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Ossama Mohammed

Film Screenings: Step by Step, Stars in Broad Daylight

Wednesday, May 1, 2019, 4:00-6:30pm

Chicago Center for Contemporary Theory, Wilder House

Please join 3CT for screenings of an astonishing documentary short, Step by Step (1978) and a feature-length parody of regime rule, Stars in Broad Daylight (1988) by critically-acclaimed filmmaker Ossama Mohammed.

This event is co-sponsored by the Center for Middle Eastern Studies, the Department of Anthropology, the Department of Cinema and Media Studies, the Department of Political Science, the Film Studies Center, and the Pozen Family Center for Human Rights.

Ossama Mohammed is one of Syria’s most important directors, whose auteur style of filmmaking is responsible for films ranging from trenchant, dark satirical commentaries of regime rule to quasi-documentaries that defy conventional genre distinctions. Nujum al-Nahar (Stars of the Day, aka Stars in Broad Daylight, 1988) is perhaps the most politically critical film ever to have been made in Syria. An insightful and revelatory critique, the film’s plot is a thinly disguised metaphor for political power and for the now deceased President Hafiz al-Assad’s ‘cult’ of personality. In the film, Mohammed depicts the moral crisis of a rural ‘Alawi family, some of whose members have moved to the city and succumbed to urban life and corrupt officialdom. As characters, they represent the regime’s vulgarity and brutality. The main male protagonist – who looks uncannily like the former ruler – is the controlling, manipulative, stingy brother and the de facto patriarch of the family, an association that explicitly connects patriarchal family life to martial rule and political violence. Drawing on his intimate knowledge of sectarian and regional specificities, Mohammed parodies the emptiness and tedium of official discourse, at the same time lamenting the beautiful but ultimately unlivable countryside. Overrun with petty familial disputes and patriarchal violence, rural life offers no refuge, even while collective fantasies of national belonging have themselves been reduced to vapid slogans – devoid of the hope or sense of community that animated the early days of post-colonial rule. These themes – patriarchal violence and rural disrepair, in particular – also motivate Mohammed’s stunning and brave first film, Khutwa, Khutwa (Step by Step, 1979), an experimental work he completed for his MA in Moscow. In this first major effort, Mohammed blurred the conventional boundaries between documentary and fiction, producing a poetic tour de force whose aesthetic and political sensibilities have continued to inspire new generations of Syrian filmmakers.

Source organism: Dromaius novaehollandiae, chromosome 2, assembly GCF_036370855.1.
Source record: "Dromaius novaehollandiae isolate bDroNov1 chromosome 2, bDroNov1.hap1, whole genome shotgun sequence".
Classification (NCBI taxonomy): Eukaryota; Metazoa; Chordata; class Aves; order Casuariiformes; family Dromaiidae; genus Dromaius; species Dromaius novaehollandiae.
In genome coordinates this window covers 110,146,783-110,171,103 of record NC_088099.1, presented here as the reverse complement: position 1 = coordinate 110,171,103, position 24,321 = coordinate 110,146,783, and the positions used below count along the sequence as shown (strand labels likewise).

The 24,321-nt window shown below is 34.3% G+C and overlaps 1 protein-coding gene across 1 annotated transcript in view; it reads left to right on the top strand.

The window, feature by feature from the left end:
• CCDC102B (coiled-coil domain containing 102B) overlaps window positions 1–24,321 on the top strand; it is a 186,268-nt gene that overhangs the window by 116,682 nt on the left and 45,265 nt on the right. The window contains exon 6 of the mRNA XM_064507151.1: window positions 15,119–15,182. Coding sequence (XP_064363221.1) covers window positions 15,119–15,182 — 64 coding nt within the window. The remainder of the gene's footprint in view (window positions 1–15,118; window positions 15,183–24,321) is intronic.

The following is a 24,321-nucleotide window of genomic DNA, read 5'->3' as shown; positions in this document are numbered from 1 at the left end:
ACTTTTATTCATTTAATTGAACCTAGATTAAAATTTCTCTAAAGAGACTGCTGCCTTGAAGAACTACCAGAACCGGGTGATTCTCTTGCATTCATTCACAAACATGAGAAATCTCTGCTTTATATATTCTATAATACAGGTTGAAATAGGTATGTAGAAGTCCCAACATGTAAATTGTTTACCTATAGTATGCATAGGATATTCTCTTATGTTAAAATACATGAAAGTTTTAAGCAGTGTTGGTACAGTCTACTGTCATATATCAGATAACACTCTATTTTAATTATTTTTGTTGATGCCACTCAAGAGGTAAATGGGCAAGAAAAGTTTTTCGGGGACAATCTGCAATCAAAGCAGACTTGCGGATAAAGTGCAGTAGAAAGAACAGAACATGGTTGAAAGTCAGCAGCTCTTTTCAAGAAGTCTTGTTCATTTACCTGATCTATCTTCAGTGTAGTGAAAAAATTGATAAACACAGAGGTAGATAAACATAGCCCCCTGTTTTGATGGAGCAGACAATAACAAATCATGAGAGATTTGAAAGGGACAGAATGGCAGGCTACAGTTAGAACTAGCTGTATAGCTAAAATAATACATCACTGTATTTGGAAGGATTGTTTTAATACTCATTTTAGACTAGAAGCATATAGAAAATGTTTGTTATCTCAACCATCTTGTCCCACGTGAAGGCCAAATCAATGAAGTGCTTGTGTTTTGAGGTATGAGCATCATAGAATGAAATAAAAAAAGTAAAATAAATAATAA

Mohammed’s attention to the juxtaposition of beauty and violence in everyday life also finds expression in Sunduq al-Dunya (or Camera Obscura – oddly translated as Sacrifices in the English version, 2002), another account of familial conflict in Syria’s coastal countryside. Less overtly political than Nujum al-Nahar, Sunduq al-Dunya focuses on a grandfather who wants to bestow his name upon one of his three grandchildren but dies before fulfilling his wish, consigning the children to a life of namelessness. Each grandchild finds meaning and pleasure in different ways over the course of a quasi-allegorical tale of human frailty, political power and the seductions of violence. The first child practices restraint and composure, the second, love, and the third, cruelty and caprice. Again we see power corrupting, even as the countryside, the filmmaker and the audience bear witness to life’s beauty and brutality. Symbols of fecundity and openness suggest the power of regeneration, while simultaneously producing a sense of being boxed in, not unlike an actual camera obscura, in which light from an external scene passes through the aperture into an enclosure, generating an inverted image.

In all of his films, Mohammed uses the symbols and language of political power to subvert official systems of signification. He brings to his cinematic object a profound sense of displacement borne of his knowing a place extremely well. This displacement has now found tragic expression in the director’s own forced exile since 2011, as well as in his artistic efforts to grapple with the shift from peaceful protests to catastrophic war.